As a Sarawakian, I admit that I do take somethings for granted about my state and its people that at some point of life, it takes an outsider, or rather a non-Sarawakian to tell me how special my state is.
This was the case when I met with the Borneo Convention Centre Kuching’s (BCCK) Executive Director, Dr Mohamadon (Dr Don) last week.
To be honest, a text message from Mike regarding myself being called for a meeting with his Dr Don was indeed very puzzling because people like me (ordinary people-bah), don’t get courtesy calls such as this one.
There was a brief sense of anxiety over it all when I was waiting in the BCCK admin office to meet Dr Don, and as I was showed to Dr Don’s office, I was all over the place (at least my mind was) due to nervousness.
Anyway, what turned out to be a brief meeting and sharing session proved to be something worthy to blog about because Dr Don was eager to tell me how Sarawak touched his heart this Ramadhan.
The things Dr Don shared were ordinary yet aptly precise, and it did make me even prouder to be called a Sarawakian.
Among the many things he shared, one was something I’ve never actually noticed until he mentioned it, and this was regarding the month of Ramadhan, and how we Sarawakians treat our Muslim friends during the fasting month.
According to Dr Don, he was very touched when he went to the BCCK Ramadhan buffet (which you can read about here) last weekend because he observed something very special.
Like I said, I always thought it was something ordinary, but he felt otherwise.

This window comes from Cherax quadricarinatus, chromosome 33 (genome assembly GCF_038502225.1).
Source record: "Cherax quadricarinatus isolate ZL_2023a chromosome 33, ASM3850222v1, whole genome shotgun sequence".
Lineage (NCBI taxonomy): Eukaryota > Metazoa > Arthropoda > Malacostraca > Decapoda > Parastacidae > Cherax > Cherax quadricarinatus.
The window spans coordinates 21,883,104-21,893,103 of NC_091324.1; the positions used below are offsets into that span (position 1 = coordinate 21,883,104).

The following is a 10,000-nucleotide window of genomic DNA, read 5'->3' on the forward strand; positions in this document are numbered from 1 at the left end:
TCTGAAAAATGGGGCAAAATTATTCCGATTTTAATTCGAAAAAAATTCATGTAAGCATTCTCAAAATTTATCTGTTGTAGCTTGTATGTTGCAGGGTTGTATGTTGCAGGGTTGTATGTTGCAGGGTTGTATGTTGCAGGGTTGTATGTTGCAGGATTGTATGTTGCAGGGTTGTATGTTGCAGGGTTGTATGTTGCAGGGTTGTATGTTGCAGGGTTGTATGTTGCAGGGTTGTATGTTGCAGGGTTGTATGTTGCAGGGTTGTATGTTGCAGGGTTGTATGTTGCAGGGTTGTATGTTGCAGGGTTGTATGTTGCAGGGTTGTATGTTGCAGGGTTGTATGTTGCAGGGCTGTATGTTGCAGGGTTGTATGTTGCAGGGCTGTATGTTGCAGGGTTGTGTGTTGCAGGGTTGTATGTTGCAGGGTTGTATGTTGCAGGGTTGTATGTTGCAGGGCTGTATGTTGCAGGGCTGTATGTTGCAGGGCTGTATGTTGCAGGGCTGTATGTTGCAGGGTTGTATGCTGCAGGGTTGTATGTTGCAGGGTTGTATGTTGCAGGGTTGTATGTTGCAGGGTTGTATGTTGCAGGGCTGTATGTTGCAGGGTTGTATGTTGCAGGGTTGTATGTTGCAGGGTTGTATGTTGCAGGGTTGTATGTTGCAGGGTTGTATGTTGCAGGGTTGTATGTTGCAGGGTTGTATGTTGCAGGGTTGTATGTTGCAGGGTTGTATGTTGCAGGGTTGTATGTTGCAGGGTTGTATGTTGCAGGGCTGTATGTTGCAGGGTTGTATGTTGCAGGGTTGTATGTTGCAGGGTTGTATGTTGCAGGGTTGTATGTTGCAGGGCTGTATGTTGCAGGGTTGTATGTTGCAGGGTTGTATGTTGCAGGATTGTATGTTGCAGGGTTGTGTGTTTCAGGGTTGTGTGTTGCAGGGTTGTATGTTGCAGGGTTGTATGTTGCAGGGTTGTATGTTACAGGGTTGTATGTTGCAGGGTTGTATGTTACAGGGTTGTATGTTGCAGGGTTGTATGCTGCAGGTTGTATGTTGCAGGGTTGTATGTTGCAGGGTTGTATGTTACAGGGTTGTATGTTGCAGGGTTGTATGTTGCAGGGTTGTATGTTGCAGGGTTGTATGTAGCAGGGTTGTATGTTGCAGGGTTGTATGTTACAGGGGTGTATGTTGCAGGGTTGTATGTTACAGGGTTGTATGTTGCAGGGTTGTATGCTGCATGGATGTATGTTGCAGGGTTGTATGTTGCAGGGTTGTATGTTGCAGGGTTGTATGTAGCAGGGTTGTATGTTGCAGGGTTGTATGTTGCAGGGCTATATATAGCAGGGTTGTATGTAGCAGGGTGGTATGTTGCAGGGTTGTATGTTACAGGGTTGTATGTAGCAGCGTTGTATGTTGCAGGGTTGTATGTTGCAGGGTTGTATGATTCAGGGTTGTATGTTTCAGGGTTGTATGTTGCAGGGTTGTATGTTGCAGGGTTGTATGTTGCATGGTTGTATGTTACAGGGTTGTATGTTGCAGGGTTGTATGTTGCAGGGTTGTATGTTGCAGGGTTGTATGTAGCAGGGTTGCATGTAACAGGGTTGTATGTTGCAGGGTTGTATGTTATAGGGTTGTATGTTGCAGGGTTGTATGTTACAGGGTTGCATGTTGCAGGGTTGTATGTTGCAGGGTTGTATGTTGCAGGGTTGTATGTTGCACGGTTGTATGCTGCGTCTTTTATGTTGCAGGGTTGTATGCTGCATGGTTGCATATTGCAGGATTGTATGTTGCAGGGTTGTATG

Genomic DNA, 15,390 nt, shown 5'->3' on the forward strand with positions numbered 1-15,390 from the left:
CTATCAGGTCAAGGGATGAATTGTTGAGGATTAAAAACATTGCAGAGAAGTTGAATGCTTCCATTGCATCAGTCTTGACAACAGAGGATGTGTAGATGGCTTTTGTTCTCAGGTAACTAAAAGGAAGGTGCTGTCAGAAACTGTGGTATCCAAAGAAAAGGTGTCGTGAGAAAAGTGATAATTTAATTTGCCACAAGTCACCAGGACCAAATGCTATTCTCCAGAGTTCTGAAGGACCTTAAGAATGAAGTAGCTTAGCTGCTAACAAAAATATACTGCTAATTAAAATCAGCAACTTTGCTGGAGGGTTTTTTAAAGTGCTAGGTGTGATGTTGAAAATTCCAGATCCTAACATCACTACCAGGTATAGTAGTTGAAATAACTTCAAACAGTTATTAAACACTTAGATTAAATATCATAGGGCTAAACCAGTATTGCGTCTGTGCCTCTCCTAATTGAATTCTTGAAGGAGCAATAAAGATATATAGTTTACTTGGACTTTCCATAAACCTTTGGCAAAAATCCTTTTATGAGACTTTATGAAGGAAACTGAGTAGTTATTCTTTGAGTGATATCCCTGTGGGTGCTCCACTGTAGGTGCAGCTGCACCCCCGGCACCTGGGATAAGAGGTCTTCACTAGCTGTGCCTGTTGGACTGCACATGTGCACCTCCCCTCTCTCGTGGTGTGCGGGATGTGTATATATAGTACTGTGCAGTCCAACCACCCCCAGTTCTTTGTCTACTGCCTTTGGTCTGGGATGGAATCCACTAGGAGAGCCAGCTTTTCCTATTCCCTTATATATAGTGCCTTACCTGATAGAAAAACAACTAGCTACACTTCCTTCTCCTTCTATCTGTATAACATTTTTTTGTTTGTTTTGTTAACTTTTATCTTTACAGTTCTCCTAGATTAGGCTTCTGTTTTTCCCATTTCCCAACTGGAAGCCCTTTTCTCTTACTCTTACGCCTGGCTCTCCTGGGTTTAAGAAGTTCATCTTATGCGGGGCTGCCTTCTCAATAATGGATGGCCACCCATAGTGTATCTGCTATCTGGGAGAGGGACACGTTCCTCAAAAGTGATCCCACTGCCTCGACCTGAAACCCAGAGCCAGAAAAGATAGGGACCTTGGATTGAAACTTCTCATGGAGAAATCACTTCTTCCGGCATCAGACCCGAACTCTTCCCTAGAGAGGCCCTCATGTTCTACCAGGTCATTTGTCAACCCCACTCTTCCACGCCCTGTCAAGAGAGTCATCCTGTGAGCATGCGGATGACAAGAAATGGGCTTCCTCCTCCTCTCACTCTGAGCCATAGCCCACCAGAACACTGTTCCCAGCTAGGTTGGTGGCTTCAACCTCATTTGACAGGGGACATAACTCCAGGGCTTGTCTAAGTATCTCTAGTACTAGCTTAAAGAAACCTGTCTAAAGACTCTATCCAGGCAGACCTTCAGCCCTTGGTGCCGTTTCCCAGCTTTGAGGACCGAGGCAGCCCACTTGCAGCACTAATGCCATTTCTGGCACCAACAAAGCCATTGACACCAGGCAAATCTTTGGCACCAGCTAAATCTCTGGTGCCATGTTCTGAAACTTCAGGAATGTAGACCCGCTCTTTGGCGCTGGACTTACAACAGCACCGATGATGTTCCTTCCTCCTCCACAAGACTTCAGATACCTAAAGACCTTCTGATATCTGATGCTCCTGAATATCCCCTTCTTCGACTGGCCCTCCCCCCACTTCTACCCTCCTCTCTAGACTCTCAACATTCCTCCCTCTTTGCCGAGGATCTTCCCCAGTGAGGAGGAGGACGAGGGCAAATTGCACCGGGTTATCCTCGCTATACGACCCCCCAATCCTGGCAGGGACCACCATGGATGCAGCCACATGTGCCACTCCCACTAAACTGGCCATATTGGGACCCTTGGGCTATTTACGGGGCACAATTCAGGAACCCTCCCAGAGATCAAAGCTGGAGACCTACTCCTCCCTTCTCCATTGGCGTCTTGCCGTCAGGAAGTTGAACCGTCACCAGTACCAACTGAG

The thing which I’m referring to here is the fact that us non-Muslims in Sarawak will consciously wait for the announcement that fasting for the day has ended, before we actually start eating, despite the fact we have already had our food taken from the buffet.
I’m not sure if you do it too, but I also find myself doing the same thing when I attend events held with a majority of Muslim friends. The latest was at a well known hotel in Kuching, where my friend and I (my firend was a Chinese) sat with a Muslim friend at the buffet table, but decided to wait for the beat of the Bedok (a traditional drum in Sarawak which is beat to signal the end of fasting for the day) before we ate. This was despite both of us already having our food and drinks all in front of us, and the fact that our Muslim friend actually asked us to eat first.
Anyway, I told Dr Don that I actually thought similar action happened in the Peninsular Malaysia, but he was quick to say it didn’t happen as well as in Sarawak.
His answer made my nose bulge a bit.
I mean, Sarawak is known to be well praised by many for being the best concept of 1Malaysia, but then, to hear it personally from someone who is not actively involved in politics, and is not even a Sarawakian, makes it HUGE!
As we talked more, Dr Don revealed of his fear that Sarawakians will change in attitude as time goes by, but his praises over the people of Sarawak for being hospitable and respectful of other races and religions was very evident in most of his words.
With my next appointment due in 20 minutes, I had to excuse myself from the meeting, but Dr Don’s words about Sarawak surely made me smile of pride.
It goes “Kuching or Sarawak in general has changed so much physically in the past 20 years, but the essence of its people has not“.
Anything you’d like to say about his statement?